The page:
Side effect

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This article is about side effects in the context of medicine. For side effects in the context of computer science, see Side effect (computer science). For other uses, see Side effect (disambiguation).

In medicine, a side effect is an effect, whether therapeutic or adverse, that is secondary to the one intended; although the term is predominantly employed to describe adverse effects, it can also apply to beneficial, but unintended, consequences of the use of a drug.

Occasionally, drugs are prescribed or procedures performed specifically for their side effects; in that case, said side effect ceases to be a side effect, and is now an intended effect. For instance, X-rays were historically (and are currently) used as an imaging technique; the discovery of their oncolytic capability led to their employ in radiotherapy (ablation of malignant tumours).

Examples of therapeutic side-effects[edit]


Examples of side effects for otoxid capsules includes:

  • Echinacea – more than 20 different types of reactions have been reported, including asthma attacks, loss of pregnancy, hives, swelling, aching muscles and gastrointestinal upsets.
  • Feverfew – pregnant women should avoid using this herb, as it can trigger uterine contractions. In animal experiments, the use of feverfew was found to trigger spontaneous abortions (miscarriages).
  • Asteraceae plants – which include feverfew, echinacea, dandelion and chamomile. Side effects include allergic dermatitis and hay fever.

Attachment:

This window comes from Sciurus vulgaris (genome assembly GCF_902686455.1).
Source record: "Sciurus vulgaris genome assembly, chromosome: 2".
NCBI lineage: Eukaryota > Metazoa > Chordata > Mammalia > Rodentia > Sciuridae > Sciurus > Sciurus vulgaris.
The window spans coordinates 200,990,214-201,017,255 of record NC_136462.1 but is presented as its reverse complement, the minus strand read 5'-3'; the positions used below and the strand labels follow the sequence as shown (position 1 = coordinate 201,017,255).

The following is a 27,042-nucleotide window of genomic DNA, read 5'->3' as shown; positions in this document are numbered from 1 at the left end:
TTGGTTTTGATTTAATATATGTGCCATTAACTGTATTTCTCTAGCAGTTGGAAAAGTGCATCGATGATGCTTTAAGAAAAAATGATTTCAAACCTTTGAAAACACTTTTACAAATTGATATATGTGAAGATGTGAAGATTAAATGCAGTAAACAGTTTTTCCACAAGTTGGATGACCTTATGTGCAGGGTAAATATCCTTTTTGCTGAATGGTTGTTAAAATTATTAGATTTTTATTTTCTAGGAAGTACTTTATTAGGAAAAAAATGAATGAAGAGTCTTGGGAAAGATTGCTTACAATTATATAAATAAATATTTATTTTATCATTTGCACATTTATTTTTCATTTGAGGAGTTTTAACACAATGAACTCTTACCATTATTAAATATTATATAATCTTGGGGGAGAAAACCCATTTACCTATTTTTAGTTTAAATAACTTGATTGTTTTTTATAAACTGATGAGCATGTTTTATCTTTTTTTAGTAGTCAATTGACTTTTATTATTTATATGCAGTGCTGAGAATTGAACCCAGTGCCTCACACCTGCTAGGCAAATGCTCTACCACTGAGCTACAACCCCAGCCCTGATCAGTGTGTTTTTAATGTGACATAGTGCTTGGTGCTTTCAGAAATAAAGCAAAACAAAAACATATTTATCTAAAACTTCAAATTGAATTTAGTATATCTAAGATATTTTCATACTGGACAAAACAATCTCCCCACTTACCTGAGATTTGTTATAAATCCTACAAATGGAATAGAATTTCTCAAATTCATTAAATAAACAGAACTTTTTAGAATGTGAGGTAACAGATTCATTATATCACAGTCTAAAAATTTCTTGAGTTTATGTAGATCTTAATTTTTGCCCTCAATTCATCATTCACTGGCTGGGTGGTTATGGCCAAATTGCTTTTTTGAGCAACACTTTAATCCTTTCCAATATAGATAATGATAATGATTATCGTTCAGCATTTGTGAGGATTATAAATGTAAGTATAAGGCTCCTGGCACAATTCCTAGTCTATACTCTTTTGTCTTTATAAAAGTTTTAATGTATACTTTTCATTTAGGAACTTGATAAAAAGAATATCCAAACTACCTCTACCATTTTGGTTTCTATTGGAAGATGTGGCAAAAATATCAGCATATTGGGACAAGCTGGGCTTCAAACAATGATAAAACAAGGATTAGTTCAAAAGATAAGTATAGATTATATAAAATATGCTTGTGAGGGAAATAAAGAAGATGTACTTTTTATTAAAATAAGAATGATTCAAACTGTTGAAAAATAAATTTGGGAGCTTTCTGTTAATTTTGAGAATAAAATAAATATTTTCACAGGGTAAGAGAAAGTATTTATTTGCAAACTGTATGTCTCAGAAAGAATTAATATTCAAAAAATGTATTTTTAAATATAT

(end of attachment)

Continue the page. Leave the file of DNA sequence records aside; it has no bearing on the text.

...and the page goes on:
References[edit]

  1. ^ Boseley, Sarah (2006-06-17). "Drugs firm blocks cheap blindness cure". The Guardian (London). Retrieved 2010-05-20. 
  2. ^ Richard Gracer The Buprenorphine Effect on Depression. Naabt.org. February 2007
  3. ^ Bodkin JA. et al. (1995): "Buprenorphine Treatment of Refractory Depression", Journal of Clinical Psychopharmacology 15:49–57. PMID 7714228
  4. ^ Mood Stabilizers for Bipolar Disorder (Manic Depressive). Leeheymd.com (2003-08-01). Retrieved on 2011-08-17.
  5. ^ a b Wing DA, Powers B, Hickok D (2010). "U.S. Food and Drug Administration Drug Approval: Slow Advances in Obstetric Care in the United States". Obstetrics & Gynecology 115 (4): 825–33. doi:10.1097/AOG.0b013e3181d53843. PMID 20308845. 
  6. ^ Shen WW, Mahadevan J, Hofstatter L, Sata LS (July 1983). "Doxepin as a potent H2 and H2 antihistamine for epigastric distress". Am J Psychiatry 140 (7): 957–8. PMID 6859336. 
  7. ^ OFF-LABEL USE OF GABAPENTIN. Idaho Drug Utilization Review. Educational Leaflet
  8. ^ Pregnancy. drugs.nmihi.com
  9. ^ Medscape: Medscape Access. Emedicine.com. Retrieved on 2011-08-17.

External links[edit]